With only three liberal justices out of nine currently serving on the Supreme Court, Democrats face a significant challenge. The age of these liberal justices is a growing concern for Democrats, as it could potentially tip the court’s balance in favor of conservatives.
The Supreme Court is predominantly influenced by justices appointed by Republican presidents, with six of the nine seats held by GOP appointees.
Justices Sonia Sotomayor and Elena Kagan, while in excellent health, are not immune to the risks associated with aging. While many Democrats worry about President Joe Biden’s age, the focus is shifting to the age of the liberal justices.
A Conservative Court
The current minority of liberal justices faces the challenge of a conservative-leaning court. Even if one conservative justice is absent, the conservative wing can still pass decisions with a 5-4 majority.
Roe vs. Wade
This was evident in the overturning of Roe vs. Wade, where three of the most conservative justices, appointed by President Donald Trump, played a crucial role.
The prospect of an unexpected vacancy due to the retirement or death of a liberal justice during a Republican presidency or Senate control would be detrimental for Democrats.
The Risks at Play
A 6-3 court already poses challenges to liberal policies, but a 7-2 court would extend this disadvantage for generations.
Some conservative justices have indicated a willingness to revisit issues like interracial and same-sex marriage, which adds to the uncertainty.
We can use actuarial data to estimate the risk, though it may not be perfect. Among three hypothetical liberal justices aged 69, 63, and 52, there is a 14 percent chance that at least one may pass away during the next president’s term, ending in January 2029.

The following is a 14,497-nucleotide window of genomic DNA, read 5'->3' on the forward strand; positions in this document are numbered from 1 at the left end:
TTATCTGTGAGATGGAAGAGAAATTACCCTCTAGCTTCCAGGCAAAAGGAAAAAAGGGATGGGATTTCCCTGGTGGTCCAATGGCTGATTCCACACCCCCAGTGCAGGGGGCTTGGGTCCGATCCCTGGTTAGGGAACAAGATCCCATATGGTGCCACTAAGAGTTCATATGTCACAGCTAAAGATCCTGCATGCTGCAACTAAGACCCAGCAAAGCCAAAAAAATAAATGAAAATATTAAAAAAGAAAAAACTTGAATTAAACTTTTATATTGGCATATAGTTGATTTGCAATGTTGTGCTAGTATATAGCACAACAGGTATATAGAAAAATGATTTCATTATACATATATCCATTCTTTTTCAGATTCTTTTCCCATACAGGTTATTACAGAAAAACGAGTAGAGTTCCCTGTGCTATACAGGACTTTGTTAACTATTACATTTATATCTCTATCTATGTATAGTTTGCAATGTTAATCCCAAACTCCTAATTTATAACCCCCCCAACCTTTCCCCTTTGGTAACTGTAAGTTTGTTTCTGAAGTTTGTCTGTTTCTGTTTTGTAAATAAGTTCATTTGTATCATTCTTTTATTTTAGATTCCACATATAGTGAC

While this risk of death is not exceptionally high, it prompts the question of what level of risk Democrats find acceptable in potentially losing the Supreme Court for an extended period.
A Possible Solution
To lower this risk, Democrats could encourage older justices to retire and refrain from overly idealizing aging justices.
President Biden, with a Democratic Senate, has an opportunity to nominate younger justices who can serve for an extended period.
Replacing aging justices with younger counterparts could reduce the risk significantly, down to 8 percent or even 5 percent, depending on the replacements.
Who Will Retire?
The decision of whether to retire ultimately lies with the justices themselves.
Justices Sotomayor and Kagan seem to be in excellent physical condition. Yet, the political landscape and the need for long-term balance in the court are important factors to consider.
In response to the Democrat’s new fear of aging Justices, many view aging government officials and the risks they place on Americans as a more significant issue throughout the political system.
One person commented, “Age is neither the Democratic or Republican parties’ biggest problem – it is corruption and ignorance that are decaying the parties from within, thus outwardly destroying America.”
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